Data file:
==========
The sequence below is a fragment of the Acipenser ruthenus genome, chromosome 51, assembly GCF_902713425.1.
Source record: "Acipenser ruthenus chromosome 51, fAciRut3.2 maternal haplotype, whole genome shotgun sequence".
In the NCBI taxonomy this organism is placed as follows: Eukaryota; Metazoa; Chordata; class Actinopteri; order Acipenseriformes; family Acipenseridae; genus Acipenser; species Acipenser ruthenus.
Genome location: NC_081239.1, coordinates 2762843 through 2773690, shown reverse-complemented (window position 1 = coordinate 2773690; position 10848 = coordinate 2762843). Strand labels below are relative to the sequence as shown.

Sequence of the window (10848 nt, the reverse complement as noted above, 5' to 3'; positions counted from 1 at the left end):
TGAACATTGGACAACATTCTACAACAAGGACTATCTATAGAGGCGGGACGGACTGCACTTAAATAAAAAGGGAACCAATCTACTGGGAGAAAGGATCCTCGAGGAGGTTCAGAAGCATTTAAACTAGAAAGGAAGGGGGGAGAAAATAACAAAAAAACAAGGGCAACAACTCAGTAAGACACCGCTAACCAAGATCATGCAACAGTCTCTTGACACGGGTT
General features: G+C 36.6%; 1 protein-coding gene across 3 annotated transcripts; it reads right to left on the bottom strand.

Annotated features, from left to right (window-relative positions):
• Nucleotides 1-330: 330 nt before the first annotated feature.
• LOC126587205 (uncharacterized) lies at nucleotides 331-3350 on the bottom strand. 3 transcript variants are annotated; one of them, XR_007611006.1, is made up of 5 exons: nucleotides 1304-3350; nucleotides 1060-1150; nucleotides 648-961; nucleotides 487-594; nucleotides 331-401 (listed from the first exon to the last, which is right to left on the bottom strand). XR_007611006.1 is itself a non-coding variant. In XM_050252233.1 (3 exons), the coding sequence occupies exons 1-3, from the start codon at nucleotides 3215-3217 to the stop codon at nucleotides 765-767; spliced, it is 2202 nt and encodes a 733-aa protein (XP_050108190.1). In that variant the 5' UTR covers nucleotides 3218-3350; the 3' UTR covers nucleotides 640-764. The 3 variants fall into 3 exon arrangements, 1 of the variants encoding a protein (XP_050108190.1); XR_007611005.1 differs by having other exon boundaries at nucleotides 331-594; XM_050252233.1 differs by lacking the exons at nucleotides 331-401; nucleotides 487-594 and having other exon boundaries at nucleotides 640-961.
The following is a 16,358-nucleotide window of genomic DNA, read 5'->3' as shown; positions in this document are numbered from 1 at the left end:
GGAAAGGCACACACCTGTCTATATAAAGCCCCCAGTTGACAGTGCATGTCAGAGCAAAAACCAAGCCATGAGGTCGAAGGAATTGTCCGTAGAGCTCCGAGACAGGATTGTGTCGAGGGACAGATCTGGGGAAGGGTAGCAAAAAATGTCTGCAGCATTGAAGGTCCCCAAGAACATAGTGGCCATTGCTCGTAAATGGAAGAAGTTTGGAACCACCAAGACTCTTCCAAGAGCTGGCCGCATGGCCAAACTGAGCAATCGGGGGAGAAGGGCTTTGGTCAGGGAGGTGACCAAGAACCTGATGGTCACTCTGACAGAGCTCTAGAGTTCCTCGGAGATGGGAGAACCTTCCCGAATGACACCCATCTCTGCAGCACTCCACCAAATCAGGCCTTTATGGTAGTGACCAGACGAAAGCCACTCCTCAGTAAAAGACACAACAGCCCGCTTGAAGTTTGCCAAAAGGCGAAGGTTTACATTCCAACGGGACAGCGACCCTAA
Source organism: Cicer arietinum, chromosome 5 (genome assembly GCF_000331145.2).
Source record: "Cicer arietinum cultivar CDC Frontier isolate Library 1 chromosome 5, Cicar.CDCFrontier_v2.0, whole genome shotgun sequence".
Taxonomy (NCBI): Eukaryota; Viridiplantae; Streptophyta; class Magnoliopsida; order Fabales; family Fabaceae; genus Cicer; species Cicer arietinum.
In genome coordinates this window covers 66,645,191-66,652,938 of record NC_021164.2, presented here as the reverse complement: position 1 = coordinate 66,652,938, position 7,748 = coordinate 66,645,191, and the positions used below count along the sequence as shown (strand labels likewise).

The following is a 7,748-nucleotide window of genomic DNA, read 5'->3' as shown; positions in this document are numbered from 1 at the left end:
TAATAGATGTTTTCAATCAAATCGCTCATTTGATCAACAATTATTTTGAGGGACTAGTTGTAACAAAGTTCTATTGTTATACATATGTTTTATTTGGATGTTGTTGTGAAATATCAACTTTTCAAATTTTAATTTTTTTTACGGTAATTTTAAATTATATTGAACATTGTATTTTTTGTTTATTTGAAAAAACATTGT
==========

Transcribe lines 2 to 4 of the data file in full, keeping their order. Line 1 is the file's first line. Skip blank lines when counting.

Source record: "Acipenser ruthenus chromosome 51, fAciRut3.2 maternal haplotype, whole genome shotgun sequence".
In the NCBI taxonomy this organism is placed as follows: Eukaryota; Metazoa; Chordata; class Actinopteri; order Acipenseriformes; family Acipenseridae; genus Acipenser; species Acipenser ruthenus.
Genome location: NC_081239.1, coordinates 2762843 through 2773690, shown reverse-complemented (window position 1 = coordinate 2773690; position 10848 = coordinate 2762843). Strand labels below are relative to the sequence as shown.